The revised version from 1997, see download (below), is not published and incorporates revisions proposed in Place (1997g). Publications citing Place (1956): See publications citing 'Is conscious a brain process?'
[References]  [261 citing publications]  [57 referring publications by Place]  [15 reprinting collections]  
Download: 1956 Is Consciousness a Brain Process.pdf  1956 1997 Is Consciousness a Brain Process - revised version.pdf

Plato (1953). Phaedo. In W.D. Woodhead (Tr. & Ed.) Plato: Socratic Dialogues. Nelson.
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Price, H. H. (1953). Thinking and experience Hutchinson.
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Pringle-Patterson, A. S. (Ed.) (1924). Locke's Essay Concerning Human Understanding Clarendon Press.
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Romanes, G. J. (1882). Animal Intelligence. Kegan Paul, Trench & Co.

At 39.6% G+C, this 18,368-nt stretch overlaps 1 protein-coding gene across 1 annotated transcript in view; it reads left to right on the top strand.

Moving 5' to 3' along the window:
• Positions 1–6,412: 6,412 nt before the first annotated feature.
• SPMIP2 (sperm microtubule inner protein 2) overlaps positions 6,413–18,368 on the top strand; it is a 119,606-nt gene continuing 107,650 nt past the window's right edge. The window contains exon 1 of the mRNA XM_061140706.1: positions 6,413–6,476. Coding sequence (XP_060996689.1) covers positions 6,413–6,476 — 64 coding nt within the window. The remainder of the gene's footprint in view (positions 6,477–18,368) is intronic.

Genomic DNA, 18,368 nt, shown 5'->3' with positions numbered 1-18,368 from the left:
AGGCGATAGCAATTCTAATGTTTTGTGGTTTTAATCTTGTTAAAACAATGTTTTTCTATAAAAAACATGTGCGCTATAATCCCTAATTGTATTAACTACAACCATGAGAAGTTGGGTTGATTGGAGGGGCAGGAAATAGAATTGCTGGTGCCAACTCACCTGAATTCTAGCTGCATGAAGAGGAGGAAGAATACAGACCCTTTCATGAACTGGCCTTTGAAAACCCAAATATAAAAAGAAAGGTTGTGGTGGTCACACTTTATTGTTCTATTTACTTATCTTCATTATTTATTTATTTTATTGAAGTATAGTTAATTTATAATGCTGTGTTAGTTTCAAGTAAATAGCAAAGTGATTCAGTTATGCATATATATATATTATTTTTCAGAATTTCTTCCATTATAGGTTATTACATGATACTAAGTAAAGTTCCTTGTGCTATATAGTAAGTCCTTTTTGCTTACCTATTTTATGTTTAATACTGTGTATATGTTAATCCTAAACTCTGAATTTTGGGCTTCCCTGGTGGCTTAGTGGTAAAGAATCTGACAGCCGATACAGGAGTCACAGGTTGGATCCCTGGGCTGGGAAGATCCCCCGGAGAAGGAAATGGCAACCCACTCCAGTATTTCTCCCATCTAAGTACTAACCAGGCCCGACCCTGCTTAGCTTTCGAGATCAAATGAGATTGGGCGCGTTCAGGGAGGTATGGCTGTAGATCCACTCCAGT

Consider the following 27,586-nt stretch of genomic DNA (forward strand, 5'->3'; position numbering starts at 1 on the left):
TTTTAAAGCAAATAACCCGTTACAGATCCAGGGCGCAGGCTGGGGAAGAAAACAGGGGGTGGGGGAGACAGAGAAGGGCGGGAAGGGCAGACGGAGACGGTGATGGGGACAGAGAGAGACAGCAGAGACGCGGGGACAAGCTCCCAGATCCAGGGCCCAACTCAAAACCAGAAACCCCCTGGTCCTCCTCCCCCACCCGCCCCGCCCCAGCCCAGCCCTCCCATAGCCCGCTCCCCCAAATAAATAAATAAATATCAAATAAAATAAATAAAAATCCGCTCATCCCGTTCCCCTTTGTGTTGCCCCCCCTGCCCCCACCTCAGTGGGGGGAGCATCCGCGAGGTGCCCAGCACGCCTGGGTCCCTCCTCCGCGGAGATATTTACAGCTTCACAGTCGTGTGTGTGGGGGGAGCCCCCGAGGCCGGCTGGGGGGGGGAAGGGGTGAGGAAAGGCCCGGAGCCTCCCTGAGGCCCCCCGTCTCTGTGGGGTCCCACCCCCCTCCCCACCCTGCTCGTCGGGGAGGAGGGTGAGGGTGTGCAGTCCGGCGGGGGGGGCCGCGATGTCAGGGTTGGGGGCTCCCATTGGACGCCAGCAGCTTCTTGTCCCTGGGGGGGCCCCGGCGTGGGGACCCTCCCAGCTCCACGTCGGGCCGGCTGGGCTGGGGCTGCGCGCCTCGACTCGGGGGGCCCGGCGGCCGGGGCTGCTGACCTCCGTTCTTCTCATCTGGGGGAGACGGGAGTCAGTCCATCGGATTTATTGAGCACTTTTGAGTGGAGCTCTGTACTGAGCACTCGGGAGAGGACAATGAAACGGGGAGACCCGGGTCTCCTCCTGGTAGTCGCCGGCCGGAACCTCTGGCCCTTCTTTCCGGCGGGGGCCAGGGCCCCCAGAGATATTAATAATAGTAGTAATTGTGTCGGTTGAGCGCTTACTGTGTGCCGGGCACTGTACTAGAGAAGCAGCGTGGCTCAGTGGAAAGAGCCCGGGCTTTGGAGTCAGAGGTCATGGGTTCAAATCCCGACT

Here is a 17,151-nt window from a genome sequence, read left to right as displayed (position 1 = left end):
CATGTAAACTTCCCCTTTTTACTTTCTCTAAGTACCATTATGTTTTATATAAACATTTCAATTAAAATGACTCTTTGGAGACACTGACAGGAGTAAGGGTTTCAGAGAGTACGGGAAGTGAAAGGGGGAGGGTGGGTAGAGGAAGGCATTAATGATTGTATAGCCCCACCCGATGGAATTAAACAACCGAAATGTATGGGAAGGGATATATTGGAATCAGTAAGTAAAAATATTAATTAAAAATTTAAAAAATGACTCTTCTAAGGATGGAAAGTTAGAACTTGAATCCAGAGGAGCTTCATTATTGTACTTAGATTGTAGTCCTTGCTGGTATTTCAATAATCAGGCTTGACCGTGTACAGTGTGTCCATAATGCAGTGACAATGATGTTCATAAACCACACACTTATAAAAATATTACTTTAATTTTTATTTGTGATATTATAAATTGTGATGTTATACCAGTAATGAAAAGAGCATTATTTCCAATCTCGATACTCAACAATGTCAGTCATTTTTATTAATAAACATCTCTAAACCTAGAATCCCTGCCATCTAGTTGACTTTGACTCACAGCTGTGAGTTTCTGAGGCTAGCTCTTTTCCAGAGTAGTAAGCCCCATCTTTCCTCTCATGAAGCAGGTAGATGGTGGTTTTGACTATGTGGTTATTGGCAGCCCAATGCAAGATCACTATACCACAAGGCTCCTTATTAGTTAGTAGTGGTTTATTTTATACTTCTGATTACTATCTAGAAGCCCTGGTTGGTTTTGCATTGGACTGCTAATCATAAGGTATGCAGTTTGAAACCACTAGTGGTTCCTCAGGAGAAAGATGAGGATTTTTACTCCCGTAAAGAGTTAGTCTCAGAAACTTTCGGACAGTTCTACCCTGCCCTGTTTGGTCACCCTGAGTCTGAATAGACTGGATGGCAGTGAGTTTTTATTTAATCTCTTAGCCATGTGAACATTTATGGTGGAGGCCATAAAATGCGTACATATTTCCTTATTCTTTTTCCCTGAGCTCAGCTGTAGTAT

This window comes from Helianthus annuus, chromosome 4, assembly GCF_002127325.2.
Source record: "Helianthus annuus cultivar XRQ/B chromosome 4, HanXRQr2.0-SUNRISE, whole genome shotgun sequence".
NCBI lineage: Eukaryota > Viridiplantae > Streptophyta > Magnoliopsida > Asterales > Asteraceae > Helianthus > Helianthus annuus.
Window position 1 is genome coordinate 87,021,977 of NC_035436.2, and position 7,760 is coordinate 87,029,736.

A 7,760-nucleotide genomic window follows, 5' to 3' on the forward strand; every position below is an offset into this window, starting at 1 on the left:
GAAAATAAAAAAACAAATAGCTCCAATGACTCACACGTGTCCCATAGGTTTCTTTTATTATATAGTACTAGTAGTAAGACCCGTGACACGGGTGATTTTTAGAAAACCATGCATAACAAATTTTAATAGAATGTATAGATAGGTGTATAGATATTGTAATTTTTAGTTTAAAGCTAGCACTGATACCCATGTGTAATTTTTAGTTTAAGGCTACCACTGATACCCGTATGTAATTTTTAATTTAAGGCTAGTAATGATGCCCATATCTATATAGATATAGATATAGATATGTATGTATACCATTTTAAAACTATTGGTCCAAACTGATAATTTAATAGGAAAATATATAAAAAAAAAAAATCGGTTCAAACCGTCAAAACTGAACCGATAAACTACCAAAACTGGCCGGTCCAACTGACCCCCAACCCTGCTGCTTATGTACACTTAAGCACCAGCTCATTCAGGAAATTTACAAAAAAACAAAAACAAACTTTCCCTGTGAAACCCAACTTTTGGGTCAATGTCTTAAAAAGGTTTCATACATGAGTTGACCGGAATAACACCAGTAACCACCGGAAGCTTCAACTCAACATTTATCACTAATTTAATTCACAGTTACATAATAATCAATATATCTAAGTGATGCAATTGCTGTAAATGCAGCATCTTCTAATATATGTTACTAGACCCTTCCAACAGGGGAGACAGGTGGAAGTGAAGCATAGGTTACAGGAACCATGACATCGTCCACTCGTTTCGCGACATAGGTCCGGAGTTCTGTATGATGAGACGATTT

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Sidman, M. & Tailby, W. (1982). Conditional discrimination vs. matching to sample: an expansion of the testing paradigm. Journal of the Experimental Analysis of Behavior, 37, 5-22.
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Skinner, B. F. (1963). Behaviorism at fifty. Science, 140, 951-958.
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Skinner, B. F. (1966). An operant analysis of problem solving. In B. Kleinmuntz (Ed.) Problem Solving: Research, Method and Theory, Wiley. Reprinted as Chapter 6 of Skinner, B.F. (1969). Contingencies of Reinforcement: A Theoretical Analysis. Appleton-Century-Crofts. Reprinted as Skinner, B. F. (1984). An operant analysis of problem solving. Behavioral and brain sciences7(4), 583-591. Reprinted with peer comments and a reply in A. C. Catania & S. Harnad (Eds.), The selection of behavior. The operant behaviorism of B. F. Skinner: Comments and consequences. Cambridge: Cambridge University Press, pp. 218-236.